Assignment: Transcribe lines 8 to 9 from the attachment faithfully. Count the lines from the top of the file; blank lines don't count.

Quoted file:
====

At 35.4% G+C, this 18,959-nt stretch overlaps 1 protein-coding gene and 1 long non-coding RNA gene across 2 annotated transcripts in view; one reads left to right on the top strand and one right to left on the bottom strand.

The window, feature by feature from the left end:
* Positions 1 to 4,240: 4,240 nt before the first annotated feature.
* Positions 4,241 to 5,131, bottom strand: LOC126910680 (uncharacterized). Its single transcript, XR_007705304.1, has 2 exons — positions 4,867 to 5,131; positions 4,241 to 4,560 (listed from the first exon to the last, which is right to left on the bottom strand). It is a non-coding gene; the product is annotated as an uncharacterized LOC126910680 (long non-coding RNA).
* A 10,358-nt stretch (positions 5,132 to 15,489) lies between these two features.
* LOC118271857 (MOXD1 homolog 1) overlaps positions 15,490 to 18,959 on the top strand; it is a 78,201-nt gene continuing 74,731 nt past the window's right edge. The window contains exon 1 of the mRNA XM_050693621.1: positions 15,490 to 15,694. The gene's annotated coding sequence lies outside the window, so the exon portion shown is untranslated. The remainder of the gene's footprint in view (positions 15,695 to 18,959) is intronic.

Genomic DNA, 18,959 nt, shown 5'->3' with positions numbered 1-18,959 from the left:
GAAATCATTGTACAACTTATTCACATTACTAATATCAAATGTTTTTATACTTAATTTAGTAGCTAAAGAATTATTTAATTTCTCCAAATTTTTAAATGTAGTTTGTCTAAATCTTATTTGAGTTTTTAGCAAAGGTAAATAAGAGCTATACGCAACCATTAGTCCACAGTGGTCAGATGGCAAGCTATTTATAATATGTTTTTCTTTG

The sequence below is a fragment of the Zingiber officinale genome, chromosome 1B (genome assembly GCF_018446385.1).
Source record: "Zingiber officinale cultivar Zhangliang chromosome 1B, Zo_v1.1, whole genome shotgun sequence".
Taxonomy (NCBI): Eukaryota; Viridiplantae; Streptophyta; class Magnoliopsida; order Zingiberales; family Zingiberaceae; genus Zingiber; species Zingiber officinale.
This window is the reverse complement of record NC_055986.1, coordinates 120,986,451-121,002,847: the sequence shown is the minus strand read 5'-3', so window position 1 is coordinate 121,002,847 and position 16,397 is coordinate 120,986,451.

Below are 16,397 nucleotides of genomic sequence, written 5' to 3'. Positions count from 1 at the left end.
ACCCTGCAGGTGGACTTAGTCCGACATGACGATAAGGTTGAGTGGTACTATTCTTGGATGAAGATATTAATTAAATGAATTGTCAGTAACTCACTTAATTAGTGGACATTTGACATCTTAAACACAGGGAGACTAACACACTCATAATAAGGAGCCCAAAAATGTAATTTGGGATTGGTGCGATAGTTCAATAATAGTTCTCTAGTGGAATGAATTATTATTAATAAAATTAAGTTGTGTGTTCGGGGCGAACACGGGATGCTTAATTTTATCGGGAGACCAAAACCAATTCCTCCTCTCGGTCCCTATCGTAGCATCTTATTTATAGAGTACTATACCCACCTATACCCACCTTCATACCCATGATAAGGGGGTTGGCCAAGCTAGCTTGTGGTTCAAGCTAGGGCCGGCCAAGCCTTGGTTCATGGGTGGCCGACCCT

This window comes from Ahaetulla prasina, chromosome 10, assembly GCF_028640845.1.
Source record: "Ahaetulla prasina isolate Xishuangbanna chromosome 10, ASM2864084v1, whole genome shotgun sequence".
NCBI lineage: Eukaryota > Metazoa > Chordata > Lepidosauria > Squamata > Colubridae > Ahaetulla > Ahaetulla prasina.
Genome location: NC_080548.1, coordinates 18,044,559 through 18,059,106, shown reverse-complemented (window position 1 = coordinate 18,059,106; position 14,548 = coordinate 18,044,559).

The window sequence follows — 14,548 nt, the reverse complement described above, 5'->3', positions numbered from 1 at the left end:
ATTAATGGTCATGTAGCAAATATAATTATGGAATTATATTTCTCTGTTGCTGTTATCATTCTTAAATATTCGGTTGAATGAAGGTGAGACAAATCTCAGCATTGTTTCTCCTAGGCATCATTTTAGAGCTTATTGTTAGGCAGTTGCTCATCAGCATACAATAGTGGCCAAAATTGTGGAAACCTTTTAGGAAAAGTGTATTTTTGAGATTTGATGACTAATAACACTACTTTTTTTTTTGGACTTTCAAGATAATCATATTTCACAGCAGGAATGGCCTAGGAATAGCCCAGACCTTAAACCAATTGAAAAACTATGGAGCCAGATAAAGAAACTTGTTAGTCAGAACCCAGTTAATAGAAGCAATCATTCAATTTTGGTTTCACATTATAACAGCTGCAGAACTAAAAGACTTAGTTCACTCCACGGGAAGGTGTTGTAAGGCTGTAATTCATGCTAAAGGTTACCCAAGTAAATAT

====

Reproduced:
GAAATCATTGTACAACTTATTCACATTACTAATATCAAATGTTTTTATACTTAATTTAGTAGCTAAAGAATTATTTAATTTCTCCAAATTTTTAAATGTAGTTTGTCTAAATCTTATTTGAGTTTTTAGCAAAGGTAAATAAGAGCTATACGCAACCATTAGTCCACAGTGGTCAGATGGCAAGCTATTTATAATATGTTTTTCTTTG

The sequence below is a fragment of the Zingiber officinale genome, chromosome 1B (genome assembly GCF_018446385.1).